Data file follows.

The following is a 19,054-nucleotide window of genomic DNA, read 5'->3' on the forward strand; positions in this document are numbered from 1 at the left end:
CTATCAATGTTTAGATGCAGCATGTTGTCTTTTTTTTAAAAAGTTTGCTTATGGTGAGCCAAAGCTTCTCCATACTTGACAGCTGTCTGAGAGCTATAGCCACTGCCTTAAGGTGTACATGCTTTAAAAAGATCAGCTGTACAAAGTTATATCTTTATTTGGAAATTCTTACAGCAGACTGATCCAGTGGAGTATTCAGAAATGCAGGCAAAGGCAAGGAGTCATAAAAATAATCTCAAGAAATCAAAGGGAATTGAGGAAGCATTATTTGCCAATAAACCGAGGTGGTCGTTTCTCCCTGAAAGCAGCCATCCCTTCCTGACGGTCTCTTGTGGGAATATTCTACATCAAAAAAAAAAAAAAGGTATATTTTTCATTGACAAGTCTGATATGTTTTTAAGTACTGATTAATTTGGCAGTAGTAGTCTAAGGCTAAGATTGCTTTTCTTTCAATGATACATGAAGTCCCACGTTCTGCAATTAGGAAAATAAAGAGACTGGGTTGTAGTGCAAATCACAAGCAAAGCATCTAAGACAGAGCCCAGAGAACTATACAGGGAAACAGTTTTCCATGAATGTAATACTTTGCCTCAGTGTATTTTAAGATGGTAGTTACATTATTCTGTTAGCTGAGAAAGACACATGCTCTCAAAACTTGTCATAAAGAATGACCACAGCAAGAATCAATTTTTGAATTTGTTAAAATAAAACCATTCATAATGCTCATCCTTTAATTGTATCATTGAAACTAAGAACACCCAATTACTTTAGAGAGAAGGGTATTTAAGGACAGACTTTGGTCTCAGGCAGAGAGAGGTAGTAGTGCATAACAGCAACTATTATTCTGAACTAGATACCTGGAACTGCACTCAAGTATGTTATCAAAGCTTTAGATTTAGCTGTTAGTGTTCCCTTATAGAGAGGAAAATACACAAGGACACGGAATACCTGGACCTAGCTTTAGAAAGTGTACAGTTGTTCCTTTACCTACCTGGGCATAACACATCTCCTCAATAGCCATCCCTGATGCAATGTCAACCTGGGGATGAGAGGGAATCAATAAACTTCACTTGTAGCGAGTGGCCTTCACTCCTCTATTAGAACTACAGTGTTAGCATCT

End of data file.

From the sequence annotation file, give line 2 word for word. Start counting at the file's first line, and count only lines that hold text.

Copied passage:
CTATCAATGTTTAGATGCAGCATGTTGTCTTTTTTTTAAAAAGTTTGCTTATGGTGAGCCAAAGCTTCTCCATACTTGACAGCTGTCTGAGAGCTATAGCCACTGCCTTAAGGTGTACATGCTTTAAAAAGATCAGCTGTACAAAGTTATATCTTTATTTGGAAATTCTTACAGCAGACTGATCCAGTGGAGTATTCAGAAATGCAGGCAAAGGCAAGGAGTCATAAAAATAATCTCAAGAAATCAAAGGGAATTGAGGAAGCATTATTTGCCAATAAACCGAGGTGGTCGTTTCTCCCTGAAAGCAGCCATCCCTTCCTGACGGTCTCTTGTGGGAATATTCTACATCAAAAAAAAAAAAAAGGTATATTTTTCATTGACAAGTCTGATATGTTTTTAAGTACTGATTAATTTGGCAGTAGTAGTCTAAGGCTAAGATTGCTTTTCTTTCAATGATACATGAAGTCCCACGTTCTGCAATTAGGAAAATAAAGAGACTGGGTTGTAGTGCAAATCACAAGCAAAGCATCTAAGACAGAGCCCAGAGAACTATACAGGGAAACAGTTTTCCATGAATGTAATACTTTGCCTCAGTGTATTTTAAGATGGTAGTTACATTATTCTGTTAGCTGAGAAAGACACATGCTCTCAAAACTTGTCATAAAGAATGACCACAGCAAGAATCAATTTTTGAATTTGTTAAAATAAAACCATTCATAATGCTCATCCTTTAATTGTATCATTGAAACTAAGAACACCCAATTACTTTAGAGAGAAGGGTATTTAAGGACAGACTTTGGTCTCAGGCAGAGAGAGGTAGTAGTGCATAACAGCAACTATTATTCTGAACTAGATACCTGGAACTGCACTCAAGTATGTTATCAAAGCTTTAGATTTAGCTGTTAGTGTTCCCTTATAGAGAGGAAAATACACAAGGACACGGAATACCTGGACCTAGCTTTAGAAAGTGTACAGTTGTTCCTTTACCTACCTGGGCATAACACATCTCCTCAATAGCCATCCCTGATGCAATGTCAACCTGGGGATGAGAGGGAATCAATAAACTTCACTTGTAGCGAGTGGCCTTCACTCCTCTATTAGAACTACAGTGTTAGCATCT